Soz for the delay, peoples, but things have been a bit busy lately. Fear not – it’s nothing scary or important; it’s ebay and bikes, damn them!
Remember that Peugeot I bought in the last post? It was a 21″ frame, and way too big. Had to strip and sell it. Then I bought a 1998 Specialized Rockhopper for £40. It was shabbier than expected, so thought I’d probably just sell it on ebay as-is, and hope I got my money back. That plan changed, but not before I bought a 1994 Kona Lava Dome frame and fork for £60. I figured I could transplant the parts from the Peugeot, and that’d be my main bike. Should I mention the bike that’s in my watch list, which I really hope I get (not telling you what it is!)? Or my desire to own a Saracen Protrax or Tufftrax from the mid-90s? 😛
Oh, and I stripped my Hardrock, too – it’s now just a frame at the back of the shed. Fickle probably isn’t a strong enough word!
So, at this point in time, I officially own a Kona Lava Dome and a Specialized Rockhopper. The Lava Dome is still in the box it was delivered in, waiting for a full quota of parts before I start building it. I only need a seatpost, a bottom bracket, and some brake/gear cables, so not long to go now! 🙂
The Rockhopper.. well, that turned into something very unexpected! Allow me to quote the ebay description:
“Classic specialized rockhopper. A few scrapes but overall a good bike that can still be used. New in 1997 and only two owners.”
I dunno what those two owners did to that poor bike, but it was scrape city! There were scratches, scuffs, bare patches, and even two dents on either side of the down tube (no idea how they managed that). The gripshifts and brake levers looked like they’d been dragged along concrete for a mile or so.
I was a bit annoyed, but I consider ebay buys like that to be ‘sold as seen’, so anything I discover on pickup is my problem. Should’ve been more careful.
Other than the paintwork, brakes, levers, saddle, and seatpost, the bike was fine. Reading up on that type of frame, it turned out that ‘Nitanium’ frames were highly regarded. I wondered if it’d be worth getting it powder coated, but I wasn’t sure if I wanted to spend any more money on it, as the two dents bugged me.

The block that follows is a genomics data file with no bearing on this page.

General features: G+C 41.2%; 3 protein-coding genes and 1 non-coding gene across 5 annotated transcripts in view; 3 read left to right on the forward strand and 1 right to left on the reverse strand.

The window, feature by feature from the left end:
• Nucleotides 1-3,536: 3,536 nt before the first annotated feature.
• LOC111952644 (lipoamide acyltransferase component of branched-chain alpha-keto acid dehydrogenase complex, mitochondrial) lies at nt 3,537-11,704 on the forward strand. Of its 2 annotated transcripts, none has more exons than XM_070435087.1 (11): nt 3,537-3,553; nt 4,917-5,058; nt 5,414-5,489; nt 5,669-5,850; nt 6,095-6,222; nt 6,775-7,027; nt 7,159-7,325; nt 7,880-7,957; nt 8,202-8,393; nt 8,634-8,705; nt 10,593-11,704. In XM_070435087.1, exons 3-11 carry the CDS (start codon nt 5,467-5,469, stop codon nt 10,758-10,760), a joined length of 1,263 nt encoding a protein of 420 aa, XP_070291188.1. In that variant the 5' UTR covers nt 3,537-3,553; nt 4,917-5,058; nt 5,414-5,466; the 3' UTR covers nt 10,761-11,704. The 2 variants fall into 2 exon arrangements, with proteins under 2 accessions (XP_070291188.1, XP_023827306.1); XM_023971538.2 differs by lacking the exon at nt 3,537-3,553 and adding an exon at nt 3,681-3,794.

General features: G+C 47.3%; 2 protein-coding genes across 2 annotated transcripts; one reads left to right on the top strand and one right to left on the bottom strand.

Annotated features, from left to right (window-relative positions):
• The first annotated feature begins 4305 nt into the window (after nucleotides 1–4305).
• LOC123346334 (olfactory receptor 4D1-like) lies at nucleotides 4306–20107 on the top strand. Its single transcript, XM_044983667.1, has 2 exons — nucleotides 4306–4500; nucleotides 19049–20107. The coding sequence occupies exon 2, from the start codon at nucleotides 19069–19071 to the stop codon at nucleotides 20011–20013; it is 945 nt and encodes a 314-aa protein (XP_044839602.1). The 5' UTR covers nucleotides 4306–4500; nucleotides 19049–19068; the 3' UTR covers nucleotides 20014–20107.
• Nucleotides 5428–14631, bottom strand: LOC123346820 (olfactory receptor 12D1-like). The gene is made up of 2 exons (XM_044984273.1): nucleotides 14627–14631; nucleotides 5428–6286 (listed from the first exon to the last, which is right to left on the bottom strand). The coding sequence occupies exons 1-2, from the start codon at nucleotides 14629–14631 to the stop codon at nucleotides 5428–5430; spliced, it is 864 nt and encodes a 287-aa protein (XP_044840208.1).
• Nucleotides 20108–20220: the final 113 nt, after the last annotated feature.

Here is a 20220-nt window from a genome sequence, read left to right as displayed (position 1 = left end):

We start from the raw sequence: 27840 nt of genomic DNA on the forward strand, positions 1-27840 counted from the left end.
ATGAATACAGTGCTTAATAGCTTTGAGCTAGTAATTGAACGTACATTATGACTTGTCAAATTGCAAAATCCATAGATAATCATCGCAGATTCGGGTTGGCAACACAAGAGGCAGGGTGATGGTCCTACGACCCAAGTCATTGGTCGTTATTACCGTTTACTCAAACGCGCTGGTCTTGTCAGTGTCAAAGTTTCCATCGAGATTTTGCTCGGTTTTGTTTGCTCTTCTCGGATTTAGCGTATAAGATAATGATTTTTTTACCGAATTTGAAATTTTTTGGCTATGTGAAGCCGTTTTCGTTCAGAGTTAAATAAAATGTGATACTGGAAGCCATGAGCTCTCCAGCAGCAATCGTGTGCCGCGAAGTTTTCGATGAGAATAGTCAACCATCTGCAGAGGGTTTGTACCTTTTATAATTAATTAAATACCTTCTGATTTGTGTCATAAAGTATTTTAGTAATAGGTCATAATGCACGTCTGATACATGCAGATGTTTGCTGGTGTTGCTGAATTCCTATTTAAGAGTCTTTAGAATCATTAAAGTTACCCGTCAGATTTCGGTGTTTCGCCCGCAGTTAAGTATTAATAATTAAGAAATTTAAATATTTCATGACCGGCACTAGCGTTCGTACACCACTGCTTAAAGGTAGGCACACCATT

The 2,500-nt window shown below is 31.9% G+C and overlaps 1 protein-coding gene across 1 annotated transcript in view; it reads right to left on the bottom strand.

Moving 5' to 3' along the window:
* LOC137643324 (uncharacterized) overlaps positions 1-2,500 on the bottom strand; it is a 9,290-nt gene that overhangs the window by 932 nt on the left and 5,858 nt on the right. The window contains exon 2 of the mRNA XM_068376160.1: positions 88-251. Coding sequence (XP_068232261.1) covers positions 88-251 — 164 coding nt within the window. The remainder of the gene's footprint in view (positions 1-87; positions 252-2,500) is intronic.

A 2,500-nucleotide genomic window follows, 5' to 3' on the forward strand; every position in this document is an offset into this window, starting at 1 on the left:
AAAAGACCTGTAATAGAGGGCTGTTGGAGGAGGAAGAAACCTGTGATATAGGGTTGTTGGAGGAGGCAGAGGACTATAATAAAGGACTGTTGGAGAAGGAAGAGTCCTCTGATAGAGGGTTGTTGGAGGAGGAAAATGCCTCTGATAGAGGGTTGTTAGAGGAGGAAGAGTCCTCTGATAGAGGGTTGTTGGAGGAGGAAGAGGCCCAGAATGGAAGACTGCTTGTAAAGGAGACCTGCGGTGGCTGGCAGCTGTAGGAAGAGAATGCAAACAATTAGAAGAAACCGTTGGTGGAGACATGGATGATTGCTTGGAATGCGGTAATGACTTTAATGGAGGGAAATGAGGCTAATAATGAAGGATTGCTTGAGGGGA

Then I came across this, and the future of the Rockhopper was decided!
Specialized Rusthopper flickr set
As I never get any time to do stuff to bikes at home, I decided to do this project at work, on my lunchbreaks. The plan was pretty simple:
- Make the bike ridable.
- Strip the paint.
- Watch it rust.
To make the bike ridable, I pilfered the seat, pedals, stem, and the gear/brake combo from my Hardrock. That was the easy bit!
Next came removing the paint.. as a test, I applied Nitromors to the fork. It did nuffin, apart from making some of the clearcoat go a bit matt. The next day, I tried a different paint stripper, which didn’t seem much more effective, until I tried sandpapering the paint. It didn’t exactly fall off, but it certainly started coming off pretty quickly! In half an hour, I had most of the paint removed from the main tubes! The next day, I didn’t apply the paint stripper, as I wasn’t sure if the sandpaper had been doing all the work, and the difference was pretty big – I could barely get any of the paint off. I repeated the process using the paint stripper every lunchtime for a week, and yesterday afternoon, I stripped the last bit of paint off! 😀
Now all I have to do is wait for the rust!
oh, and put a Kona Lava Dome together…
and bid on another bike…
busy, busy, busy!